Latest Articles


The 15 most ape-friendly grubs in the hub

Here's a guide to monkey-themed foods available about town.
Monkey chow
By PHOENIX STAFF  |  August 05, 2011

Recipe for disaster: Valentine's Day horror stories from Boston restaurant insiders

These restauranteurs have seen more than a few funny valentines.
Recipe for disaster: Valentine's Day horror stories from Boston restaurant insiders
By LINDSAY CRUDELE  |  February 11, 2011
HOT LOCAL SIP: Pretty Things Beer

HOT LOCAL SIP: Pretty Things Beer

If you've recently had dinner at a farm-to-table restaurant like Hungry Mother (233 Cardinal Medeiros Avenue, Cambridge, 617.499.0090), or had a pint at a beer-geek...
By Stuff Boston  |  July 26, 2010
Kiss Kiss Bang Bang Chow Chow

Kiss Kiss Bang Bang Chow Chow


The Film: Gomorrah (out February 27)
Taking an unflinching look at organized crime in Naples, Italian director Matteo Garrone turns Roberto Saviano’s bestselling exposé Gomorrah into gritty grist for a handful of intersecting tales about the Camorra gangland clan. Don’t count on any happy endings.
The Food: Da Vinci Ristorante
Before you spend an evening wallowing in Naples’s corruption, wallow in its cuisine for a while. Head to Da Vinci (162 Columbus Avenue, Boston, 617.350.0007) for house-made pasta and delicately cooked fish specialties that are the region’s hallmark.

By Shaula Clark  |  February 23, 2009

My year in food

The 2008 Dining Awards 
The 2008 Dining Awards 
By BY ROBERT NADEAU  |  December 23, 2008
Crash Courses: A writer returns to Boston to brush up on the latest in local dining and drinking

Crash Courses: A writer returns to Boston to brush up on the latest in local dining and drinking

Okay, here’s a math problem for all you clever so-and-sos crawling one of the world’s most educated cities: if a food writer travels 1900 miles from her new hometown of Denver to her old one of Boston to catch up on the current dining scene, how many days does it take her to hit 10 restaurants, down 30 drinks, sample 25 dishes, and gain five pounds?

If you guessed two and a half, you get a gold star. But so do I. I took a crash course in multicourses and passed with top honors. For that matter, so did the chefs, bartenders, and servers I tested in turn, dishing up as they did the creamiest of this summer’s crop. Now it’s time for you just-returned vacationers and brand-new arrivals to brush up on the latest in local dining. So here are the Cliffs Notes — and here’s hoping my crash diet goes half so swimmingly.

By Ruth Tobias  |  September 08, 2008

Less and More

Less and More


Sometimes you feel like a splurge, and sometimes you don’t. But even when you’re feeling more like Scrooge than a big spender, you still don’t want to settle for crapola for dinner. It just means you have to think a little more creatively about where and how to eat. So here’s something for local newcomers to consider: true, Boston has plenty of worldclass, big-ticket eateries, but it also has more than its share of places to eat where the bill for two can be under $40, excluding the bar tab.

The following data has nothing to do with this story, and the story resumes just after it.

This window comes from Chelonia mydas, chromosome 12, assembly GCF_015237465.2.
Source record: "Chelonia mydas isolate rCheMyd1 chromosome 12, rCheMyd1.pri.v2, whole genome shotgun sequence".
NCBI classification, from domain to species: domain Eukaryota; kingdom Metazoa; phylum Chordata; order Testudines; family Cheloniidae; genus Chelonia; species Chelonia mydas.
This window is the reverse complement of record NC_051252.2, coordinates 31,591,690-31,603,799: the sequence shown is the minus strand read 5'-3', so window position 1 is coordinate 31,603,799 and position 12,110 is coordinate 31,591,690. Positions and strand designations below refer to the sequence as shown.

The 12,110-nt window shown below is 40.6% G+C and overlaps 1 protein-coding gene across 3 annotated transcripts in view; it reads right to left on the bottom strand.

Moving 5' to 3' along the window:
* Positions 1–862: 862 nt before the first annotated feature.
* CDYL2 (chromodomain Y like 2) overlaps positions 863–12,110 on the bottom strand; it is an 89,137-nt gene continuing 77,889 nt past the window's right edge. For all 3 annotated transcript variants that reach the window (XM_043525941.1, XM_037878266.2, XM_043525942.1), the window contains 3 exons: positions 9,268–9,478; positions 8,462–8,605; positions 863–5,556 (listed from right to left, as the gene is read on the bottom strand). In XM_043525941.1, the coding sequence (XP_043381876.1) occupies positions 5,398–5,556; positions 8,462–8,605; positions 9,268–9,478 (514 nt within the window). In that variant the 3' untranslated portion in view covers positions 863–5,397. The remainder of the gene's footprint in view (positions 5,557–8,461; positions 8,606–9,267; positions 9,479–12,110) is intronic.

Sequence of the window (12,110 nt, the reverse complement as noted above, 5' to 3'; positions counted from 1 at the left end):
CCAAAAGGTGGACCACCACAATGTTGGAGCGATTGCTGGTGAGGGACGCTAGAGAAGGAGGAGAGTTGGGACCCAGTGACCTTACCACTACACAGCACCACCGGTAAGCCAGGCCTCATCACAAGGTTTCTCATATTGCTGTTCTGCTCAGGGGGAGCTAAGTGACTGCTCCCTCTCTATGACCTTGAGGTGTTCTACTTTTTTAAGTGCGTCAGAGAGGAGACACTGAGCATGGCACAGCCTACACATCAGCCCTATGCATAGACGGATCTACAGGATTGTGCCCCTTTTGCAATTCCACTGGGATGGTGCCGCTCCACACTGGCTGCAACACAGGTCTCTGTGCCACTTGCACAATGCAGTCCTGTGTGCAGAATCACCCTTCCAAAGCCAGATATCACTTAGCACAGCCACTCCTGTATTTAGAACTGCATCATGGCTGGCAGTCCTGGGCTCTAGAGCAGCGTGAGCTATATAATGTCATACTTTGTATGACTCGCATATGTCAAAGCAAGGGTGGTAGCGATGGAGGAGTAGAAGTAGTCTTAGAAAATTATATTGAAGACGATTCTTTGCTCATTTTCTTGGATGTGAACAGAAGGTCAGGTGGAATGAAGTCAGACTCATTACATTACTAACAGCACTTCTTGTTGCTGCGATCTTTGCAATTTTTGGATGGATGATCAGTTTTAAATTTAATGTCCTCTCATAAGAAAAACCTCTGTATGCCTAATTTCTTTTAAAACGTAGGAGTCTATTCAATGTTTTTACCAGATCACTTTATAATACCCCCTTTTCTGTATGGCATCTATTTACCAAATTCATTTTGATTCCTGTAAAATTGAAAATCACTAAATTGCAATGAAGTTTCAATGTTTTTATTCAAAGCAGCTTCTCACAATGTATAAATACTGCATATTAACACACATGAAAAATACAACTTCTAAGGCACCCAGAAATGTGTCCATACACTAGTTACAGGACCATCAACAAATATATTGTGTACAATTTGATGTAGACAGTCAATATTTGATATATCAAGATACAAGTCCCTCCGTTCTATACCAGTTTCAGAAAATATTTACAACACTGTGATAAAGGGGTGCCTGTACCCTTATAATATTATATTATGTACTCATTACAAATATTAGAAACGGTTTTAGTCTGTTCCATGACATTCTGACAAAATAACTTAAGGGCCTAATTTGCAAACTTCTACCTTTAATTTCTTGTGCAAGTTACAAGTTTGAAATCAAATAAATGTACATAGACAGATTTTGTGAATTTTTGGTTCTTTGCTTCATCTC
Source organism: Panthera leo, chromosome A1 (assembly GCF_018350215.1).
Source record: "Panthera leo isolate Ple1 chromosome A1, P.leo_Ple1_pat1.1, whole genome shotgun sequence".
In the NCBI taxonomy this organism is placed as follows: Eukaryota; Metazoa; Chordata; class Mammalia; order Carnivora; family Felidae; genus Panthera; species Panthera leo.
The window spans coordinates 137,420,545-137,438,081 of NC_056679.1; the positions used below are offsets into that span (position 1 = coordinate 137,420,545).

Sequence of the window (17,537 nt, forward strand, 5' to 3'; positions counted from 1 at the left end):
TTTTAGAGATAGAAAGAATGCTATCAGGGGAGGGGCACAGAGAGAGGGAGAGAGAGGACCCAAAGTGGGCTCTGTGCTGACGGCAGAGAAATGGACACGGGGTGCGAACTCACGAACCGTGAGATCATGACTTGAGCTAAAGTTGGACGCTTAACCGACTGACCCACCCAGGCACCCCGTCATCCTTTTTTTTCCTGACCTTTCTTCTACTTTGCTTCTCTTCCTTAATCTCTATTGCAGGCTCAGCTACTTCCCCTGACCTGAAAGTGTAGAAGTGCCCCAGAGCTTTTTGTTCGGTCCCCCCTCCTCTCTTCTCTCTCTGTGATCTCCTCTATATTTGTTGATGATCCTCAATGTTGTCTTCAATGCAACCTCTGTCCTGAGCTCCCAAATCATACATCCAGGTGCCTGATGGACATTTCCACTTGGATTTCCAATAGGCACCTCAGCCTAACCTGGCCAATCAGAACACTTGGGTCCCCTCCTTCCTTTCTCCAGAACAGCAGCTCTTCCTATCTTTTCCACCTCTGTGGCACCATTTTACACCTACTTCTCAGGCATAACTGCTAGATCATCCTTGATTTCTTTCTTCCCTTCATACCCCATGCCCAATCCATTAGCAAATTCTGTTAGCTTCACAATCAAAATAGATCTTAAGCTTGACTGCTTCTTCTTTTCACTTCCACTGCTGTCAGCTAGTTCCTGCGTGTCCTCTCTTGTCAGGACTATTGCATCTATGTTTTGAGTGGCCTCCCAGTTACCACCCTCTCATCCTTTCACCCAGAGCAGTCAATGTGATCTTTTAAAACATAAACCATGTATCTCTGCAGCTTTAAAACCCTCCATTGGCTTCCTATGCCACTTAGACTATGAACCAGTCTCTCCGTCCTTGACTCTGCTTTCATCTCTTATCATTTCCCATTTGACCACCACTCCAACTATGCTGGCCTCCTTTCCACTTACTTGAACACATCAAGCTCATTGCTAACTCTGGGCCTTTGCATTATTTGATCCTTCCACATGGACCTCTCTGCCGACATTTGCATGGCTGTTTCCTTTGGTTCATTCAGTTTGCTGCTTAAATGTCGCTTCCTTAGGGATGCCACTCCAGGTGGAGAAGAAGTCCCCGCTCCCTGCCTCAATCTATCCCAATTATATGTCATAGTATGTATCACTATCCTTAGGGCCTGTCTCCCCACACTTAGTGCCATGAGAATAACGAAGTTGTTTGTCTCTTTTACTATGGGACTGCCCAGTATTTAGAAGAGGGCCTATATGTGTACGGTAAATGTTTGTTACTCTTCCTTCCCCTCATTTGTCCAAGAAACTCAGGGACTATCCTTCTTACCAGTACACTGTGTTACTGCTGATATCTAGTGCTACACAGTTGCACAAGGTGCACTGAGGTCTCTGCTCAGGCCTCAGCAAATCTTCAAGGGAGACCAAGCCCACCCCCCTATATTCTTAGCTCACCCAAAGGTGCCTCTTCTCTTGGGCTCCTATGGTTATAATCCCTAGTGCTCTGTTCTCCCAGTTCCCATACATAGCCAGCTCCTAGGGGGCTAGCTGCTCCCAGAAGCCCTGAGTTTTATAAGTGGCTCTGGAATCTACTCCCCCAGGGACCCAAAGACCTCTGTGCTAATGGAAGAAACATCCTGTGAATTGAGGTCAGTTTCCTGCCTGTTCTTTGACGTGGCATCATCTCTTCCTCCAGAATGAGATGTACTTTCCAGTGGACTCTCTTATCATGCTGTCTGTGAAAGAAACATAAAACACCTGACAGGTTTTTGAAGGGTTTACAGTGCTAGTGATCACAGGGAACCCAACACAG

Of course, ethnic restaurants are dependably cheap eats. Good food, fast service, fair prices. But as terrific as the cuisine can be, sometimes the atmosphere at the nearest Indian, Chinese, Thai, or Mexican joint leaves you feeling a little less than festive. If dinner out was only about spending as little as possible
By Louisa Kasdon  |  September 08, 2008

Leaving home

Leaving home



Why do we eat out? 

Over the past few weeks, I’ve been asking chefs what they’re doing to convey value to their customers in a deflating economy. Gas prices are high, jobs are shaky, yet still the body needs to be fed. Whether you eat in or out, the cost of basic food is up: everything from corn to milk is more expensive than it was six months ago. You might be wondering if you should trim your dining-out budget. I feel a little like George W. Bush suggesting a shopping spree as the cure-all for the post-9/ 11 blues when I say this, but there’s never been a better time to eat out. Even though some entrée prices have edged up, savvy chefs know that they can’t pass on all their commodity costs to the diner or you’d all stay home and heat up a can of soup. Still, many diners are wary, whic
By Louisa Kasdon  |  August 25, 2008

Hot plates: Multi-sized portions

Small plates are so last year. (Case in point: the deluge of tapas joints currently invading the suburbs.) Now restaurateurs are mixing things up with...
By webteam  |  July 24, 2008

Hot bites: Neighborhood vibe, elevated food

Sometimes you really do want to go where everybody knows your name. Or at least somewhere within walking distance from your apartment, so you can...
By webteam  |  July 21, 2008
Outside in

Outside in

Summer in the city really isn’t conducive to backyard barbecues, unless they’re held on a coveted roofdeck or that small strip of sidewalk you put...
By webteam  |  July 10, 2008


Hungry Mother

Platters such as “catfish pâté” can be visually hilarious, but also really delicious.
Beverly Hillbillies food goes to Paris
By ROBERT NADEAU  |  May 21, 2008